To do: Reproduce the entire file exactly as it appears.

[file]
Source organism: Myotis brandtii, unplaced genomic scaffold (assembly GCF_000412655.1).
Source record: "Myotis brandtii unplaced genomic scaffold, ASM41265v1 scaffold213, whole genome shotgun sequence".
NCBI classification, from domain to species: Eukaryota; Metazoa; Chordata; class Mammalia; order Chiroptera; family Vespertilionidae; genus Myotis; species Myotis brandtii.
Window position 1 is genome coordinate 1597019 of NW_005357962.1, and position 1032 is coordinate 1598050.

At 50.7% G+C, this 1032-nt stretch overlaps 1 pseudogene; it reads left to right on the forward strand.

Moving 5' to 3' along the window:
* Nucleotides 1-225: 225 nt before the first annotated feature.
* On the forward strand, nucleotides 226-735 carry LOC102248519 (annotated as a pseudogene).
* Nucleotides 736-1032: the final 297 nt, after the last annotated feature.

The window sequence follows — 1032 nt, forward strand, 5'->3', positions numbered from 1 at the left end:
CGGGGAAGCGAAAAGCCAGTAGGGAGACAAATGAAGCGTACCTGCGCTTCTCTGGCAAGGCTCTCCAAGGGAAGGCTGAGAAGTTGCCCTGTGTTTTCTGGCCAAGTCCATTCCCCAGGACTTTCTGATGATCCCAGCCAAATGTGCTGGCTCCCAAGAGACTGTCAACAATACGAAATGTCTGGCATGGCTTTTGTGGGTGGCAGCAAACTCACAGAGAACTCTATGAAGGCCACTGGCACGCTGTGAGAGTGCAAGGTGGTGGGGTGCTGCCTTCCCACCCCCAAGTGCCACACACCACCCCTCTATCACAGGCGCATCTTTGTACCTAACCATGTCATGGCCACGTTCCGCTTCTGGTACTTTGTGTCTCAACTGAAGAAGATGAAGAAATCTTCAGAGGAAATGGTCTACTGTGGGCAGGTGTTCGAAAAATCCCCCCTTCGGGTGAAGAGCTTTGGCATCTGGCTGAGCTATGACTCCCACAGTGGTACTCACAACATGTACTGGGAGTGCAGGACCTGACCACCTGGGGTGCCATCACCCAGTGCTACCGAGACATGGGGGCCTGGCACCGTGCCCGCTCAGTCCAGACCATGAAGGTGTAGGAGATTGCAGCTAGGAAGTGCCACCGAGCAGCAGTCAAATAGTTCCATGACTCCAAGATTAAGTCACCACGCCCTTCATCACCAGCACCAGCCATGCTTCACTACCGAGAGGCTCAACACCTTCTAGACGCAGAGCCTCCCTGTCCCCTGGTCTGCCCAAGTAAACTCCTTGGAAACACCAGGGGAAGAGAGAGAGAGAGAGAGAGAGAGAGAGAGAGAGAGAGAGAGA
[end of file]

Source organism: Myotis brandtii, unplaced genomic scaffold (assembly GCF_000412655.1).
Source record: "Myotis brandtii unplaced genomic scaffold, ASM41265v1 scaffold213, whole genome shotgun sequence".
NCBI classification, from domain to species: Eukaryota; Metazoa; Chordata; class Mammalia; order Chiroptera; family Vespertilionidae; genus Myotis; species Myotis brandtii.
Window position 1 is genome coordinate 1597019 of NW_005357962.1, and position 1032 is coordinate 1598050.

At 50.7% G+C, this 1032-nt stretch overlaps 1 pseudogene; it reads left to right on the forward strand.

Moving 5' to 3' along the window:
* Nucleotides 1-225: 225 nt before the first annotated feature.
* On the forward strand, nucleotides 226-735 carry LOC102248519 (annotated as a pseudogene).
* Nucleotides 736-1032: the final 297 nt, after the last annotated feature.

The window sequence follows — 1032 nt, forward strand, 5'->3', positions numbered from 1 at the left end:
CGGGGAAGCGAAAAGCCAGTAGGGAGACAAATGAAGCGTACCTGCGCTTCTCTGGCAAGGCTCTCCAAGGGAAGGCTGAGAAGTTGCCCTGTGTTTTCTGGCCAAGTCCATTCCCCAGGACTTTCTGATGATCCCAGCCAAATGTGCTGGCTCCCAAGAGACTGTCAACAATACGAAATGTCTGGCATGGCTTTTGTGGGTGGCAGCAAACTCACAGAGAACTCTATGAAGGCCACTGGCACGCTGTGAGAGTGCAAGGTGGTGGGGTGCTGCCTTCCCACCCCCAAGTGCCACACACCACCCCTCTATCACAGGCGCATCTTTGTACCTAACCATGTCATGGCCACGTTCCGCTTCTGGTACTTTGTGTCTCAACTGAAGAAGATGAAGAAATCTTCAGAGGAAATGGTCTACTGTGGGCAGGTGTTCGAAAAATCCCCCCTTCGGGTGAAGAGCTTTGGCATCTGGCTGAGCTATGACTCCCACAGTGGTACTCACAACATGTACTGGGAGTGCAGGACCTGACCACCTGGGGTGCCATCACCCAGTGCTACCGAGACATGGGGGCCTGGCACCGTGCCCGCTCAGTCCAGACCATGAAGGTGTAGGAGATTGCAGCTAGGAAGTGCCACCGAGCAGCAGTCAAATAGTTCCATGACTCCAAGATTAAGTCACCACGCCCTTCATCACCAGCACCAGCCATGCTTCACTACCGAGAGGCTCAACACCTTCTAGACGCAGAGCCTCCCTGTCCCCTGGTCTGCCCAAGTAAACTCCTTGGAAACACCAGGGGAAGAGAGAGAGAGAGAGAGAGAGAGAGAGAGAGAGAGAGAGAGA